What embodiment has to offer positive psychology
Can you believe I’ve been made fun of for my peculiar ability to enjoy myself? Apparently, a default sense of wonder and awe towards moving bodies makes me a bit of an eccentric. I’m ok with that, and now research is catching up with me.
Nothing makes me happier than witnessing the first time a client starts to geek out on the astonishing pleasure of fluid, easy movement. The wonder of today’s particularly cool or hot air passing over your skin, or the tiniest release of tension in your jaw rippling all the way down to your toes.
Researchers interested in happiness confirm something that I learned instinctively as a young dancer: savoring life is a skill that must be cultivated.
Sorrow and trouble will seek you out, and your body is very well adapted to that reality. Joy, on the other hand, won’t seek you out. You have to be looking for it.
Fred Bryant, a psychologist who recently appeared on The Hidden Brain podcast, has spent most of his career researching this phenomenon. What he doesn’t know is that dancers and embodiment practitioners have been cultivating this skill at every level for centuries! I’m just trying to connect the dots here.
This week’s video, the 4th in a series about accessing joy in movement, shows you precisely how to cultivate your physical joy-meter.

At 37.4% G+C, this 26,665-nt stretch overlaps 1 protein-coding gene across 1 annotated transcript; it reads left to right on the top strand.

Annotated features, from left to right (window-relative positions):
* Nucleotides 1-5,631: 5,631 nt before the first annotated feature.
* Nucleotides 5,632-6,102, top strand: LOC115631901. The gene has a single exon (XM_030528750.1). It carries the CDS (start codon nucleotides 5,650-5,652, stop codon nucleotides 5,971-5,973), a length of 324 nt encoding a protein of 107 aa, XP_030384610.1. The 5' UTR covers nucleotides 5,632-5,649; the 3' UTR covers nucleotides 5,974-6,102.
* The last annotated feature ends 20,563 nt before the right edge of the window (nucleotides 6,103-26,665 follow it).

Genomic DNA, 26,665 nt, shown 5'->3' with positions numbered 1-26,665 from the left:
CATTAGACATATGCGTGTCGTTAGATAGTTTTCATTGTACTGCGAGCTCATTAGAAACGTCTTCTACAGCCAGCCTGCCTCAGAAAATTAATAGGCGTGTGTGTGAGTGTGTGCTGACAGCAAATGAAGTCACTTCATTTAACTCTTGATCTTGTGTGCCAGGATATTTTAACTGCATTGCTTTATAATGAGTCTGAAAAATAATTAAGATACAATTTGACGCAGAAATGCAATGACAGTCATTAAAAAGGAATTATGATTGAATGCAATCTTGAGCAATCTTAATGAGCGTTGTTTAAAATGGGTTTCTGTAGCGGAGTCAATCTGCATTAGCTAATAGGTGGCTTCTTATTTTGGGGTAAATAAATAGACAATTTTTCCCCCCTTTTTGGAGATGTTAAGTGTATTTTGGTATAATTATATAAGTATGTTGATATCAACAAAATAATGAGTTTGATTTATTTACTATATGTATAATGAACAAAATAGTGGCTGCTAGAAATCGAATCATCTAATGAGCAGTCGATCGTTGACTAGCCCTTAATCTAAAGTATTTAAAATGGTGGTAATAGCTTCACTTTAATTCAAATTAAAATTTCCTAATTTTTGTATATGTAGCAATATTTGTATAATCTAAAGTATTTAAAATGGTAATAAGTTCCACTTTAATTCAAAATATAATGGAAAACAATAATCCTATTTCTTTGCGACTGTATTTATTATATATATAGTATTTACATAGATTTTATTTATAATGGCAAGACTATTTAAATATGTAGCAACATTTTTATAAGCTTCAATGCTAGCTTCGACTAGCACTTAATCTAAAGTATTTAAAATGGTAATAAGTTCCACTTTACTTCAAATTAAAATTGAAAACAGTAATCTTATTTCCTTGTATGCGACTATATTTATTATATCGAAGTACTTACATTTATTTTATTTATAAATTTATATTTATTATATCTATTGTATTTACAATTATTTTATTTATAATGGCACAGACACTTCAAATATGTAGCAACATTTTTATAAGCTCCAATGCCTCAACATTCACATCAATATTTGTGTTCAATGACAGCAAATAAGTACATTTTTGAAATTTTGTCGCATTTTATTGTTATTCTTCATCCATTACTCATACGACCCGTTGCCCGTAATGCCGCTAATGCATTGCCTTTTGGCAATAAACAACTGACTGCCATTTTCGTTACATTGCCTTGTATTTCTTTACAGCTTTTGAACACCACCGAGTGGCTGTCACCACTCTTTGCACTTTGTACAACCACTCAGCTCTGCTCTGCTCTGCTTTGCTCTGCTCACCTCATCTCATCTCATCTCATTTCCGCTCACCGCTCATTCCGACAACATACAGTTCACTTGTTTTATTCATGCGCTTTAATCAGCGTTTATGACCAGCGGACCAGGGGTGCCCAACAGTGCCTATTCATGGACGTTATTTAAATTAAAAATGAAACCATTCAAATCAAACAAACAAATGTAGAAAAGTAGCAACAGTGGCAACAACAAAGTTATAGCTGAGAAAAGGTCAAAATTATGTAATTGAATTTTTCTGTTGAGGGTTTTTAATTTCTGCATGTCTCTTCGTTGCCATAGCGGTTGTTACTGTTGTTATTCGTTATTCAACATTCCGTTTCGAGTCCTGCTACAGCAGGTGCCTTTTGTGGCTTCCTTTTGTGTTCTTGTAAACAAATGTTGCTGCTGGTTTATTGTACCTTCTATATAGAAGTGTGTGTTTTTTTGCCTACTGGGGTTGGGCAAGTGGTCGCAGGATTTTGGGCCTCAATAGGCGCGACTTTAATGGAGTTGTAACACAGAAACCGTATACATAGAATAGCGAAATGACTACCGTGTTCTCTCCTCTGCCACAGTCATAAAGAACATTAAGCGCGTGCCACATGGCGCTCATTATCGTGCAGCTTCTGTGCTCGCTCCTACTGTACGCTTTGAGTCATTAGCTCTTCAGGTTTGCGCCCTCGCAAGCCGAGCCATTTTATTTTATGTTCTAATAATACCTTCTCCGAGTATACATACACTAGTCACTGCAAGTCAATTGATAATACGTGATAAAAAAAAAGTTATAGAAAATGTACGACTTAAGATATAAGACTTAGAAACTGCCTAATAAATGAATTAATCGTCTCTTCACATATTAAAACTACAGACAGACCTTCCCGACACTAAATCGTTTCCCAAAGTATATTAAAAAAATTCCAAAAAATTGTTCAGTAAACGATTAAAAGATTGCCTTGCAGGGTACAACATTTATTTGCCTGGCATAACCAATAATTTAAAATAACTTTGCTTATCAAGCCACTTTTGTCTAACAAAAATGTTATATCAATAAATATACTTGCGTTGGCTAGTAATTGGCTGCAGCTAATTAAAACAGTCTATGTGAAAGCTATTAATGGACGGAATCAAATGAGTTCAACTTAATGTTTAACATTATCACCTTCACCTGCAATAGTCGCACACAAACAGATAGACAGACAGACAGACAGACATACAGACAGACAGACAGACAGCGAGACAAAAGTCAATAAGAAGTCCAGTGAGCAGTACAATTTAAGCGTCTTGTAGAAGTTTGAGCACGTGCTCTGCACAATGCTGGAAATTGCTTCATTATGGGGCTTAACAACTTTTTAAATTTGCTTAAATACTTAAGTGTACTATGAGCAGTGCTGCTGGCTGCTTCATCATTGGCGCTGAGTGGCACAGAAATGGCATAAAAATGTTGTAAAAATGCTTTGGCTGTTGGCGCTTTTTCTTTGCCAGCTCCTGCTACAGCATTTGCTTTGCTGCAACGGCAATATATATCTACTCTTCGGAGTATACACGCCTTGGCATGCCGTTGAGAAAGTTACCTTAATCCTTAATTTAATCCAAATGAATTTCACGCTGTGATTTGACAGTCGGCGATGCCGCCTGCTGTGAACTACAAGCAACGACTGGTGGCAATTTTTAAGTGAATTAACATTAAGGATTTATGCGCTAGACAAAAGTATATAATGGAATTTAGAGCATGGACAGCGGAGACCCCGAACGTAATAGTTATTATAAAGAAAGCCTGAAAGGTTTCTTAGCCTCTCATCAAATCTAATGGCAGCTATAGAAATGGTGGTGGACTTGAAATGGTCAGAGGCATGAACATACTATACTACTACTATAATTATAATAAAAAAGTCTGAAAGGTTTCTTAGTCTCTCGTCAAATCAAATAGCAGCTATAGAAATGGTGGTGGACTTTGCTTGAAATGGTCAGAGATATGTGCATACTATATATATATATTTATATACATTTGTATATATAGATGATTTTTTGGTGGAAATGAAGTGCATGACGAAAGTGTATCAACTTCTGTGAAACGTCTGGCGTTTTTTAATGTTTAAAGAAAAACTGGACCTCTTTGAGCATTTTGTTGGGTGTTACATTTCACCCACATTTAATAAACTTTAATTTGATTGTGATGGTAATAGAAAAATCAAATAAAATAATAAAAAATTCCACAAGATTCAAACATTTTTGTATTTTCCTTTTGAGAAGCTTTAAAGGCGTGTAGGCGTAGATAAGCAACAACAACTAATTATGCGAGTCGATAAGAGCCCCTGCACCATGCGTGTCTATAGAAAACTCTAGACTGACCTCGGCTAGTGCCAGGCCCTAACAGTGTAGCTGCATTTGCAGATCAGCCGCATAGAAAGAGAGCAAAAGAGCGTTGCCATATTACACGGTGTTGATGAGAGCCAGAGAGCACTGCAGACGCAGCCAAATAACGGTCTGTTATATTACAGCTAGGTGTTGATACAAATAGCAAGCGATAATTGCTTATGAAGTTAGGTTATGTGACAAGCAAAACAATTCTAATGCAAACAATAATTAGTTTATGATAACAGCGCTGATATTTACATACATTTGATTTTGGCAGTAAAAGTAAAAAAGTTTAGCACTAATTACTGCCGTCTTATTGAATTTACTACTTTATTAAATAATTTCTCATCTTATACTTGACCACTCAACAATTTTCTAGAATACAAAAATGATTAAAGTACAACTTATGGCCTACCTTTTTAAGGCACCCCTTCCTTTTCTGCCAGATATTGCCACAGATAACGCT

This practice, called “constructive rest” in the Alexander Technique community, offers an incredible opportunity to face our habits of looking for trouble (and trying to fix it!).
Once we lay that habit aside, a whole new world of joy and discovery awaits. The fact that it’s fleeting is good, according to the research! You don’t want to be overly self-reflective.
There you are, having just had a pleasant physical response in a yoga class or something. Then your brain kicks in.
Did I do it right?
Was it really easy? Am I sure?
Could it be easier?
Instead, it’s more effective to cultivate a curiosity about joy, take the time to savor it, and let it go. That’s part of what I call “fluid attention.”
Scientists also advise you to sharpen your sensory perceptions.
You can build your savoring skills by getting in touch with your senses, but that means taking the time to use them more consciously. With all the distractions we face today, this is particularly difficult, Bryant says. In one study, college students who focused on the chocolate they were eating reported feeling more pleasure than students who were distracted while eating.
Positive psychology researchers do suggest slowing down during meals:
“Take the time to shut out your other senses and hone in on one,” they say. “Take the time to sniff the food, smell the food. Or close your eyes while you’re taking a sip of a really nice wine.”
In my experience, most of us need a more rigorous practice to integrate this wisdom into our daily lives.
We have 206 bones in our body and 5 complex sense organs, one of which, your nose, has 500 different kinds of receptor cells. Each part of us, each sense, is a tremendous resource worthy of investigation.
There is an infinite variety of experience to savor!
Embodied Learning Systems is here to show you precisely how. In addition to this week’s video, you can also check out these two playlists to give you a taste of what is possible:
- Fundamental awareness skills for joy: Alexander Technique constructive rest
- Cranial Nerve Sequencing: A journey through the sense organs
Slow down and enjoy these last days of summer.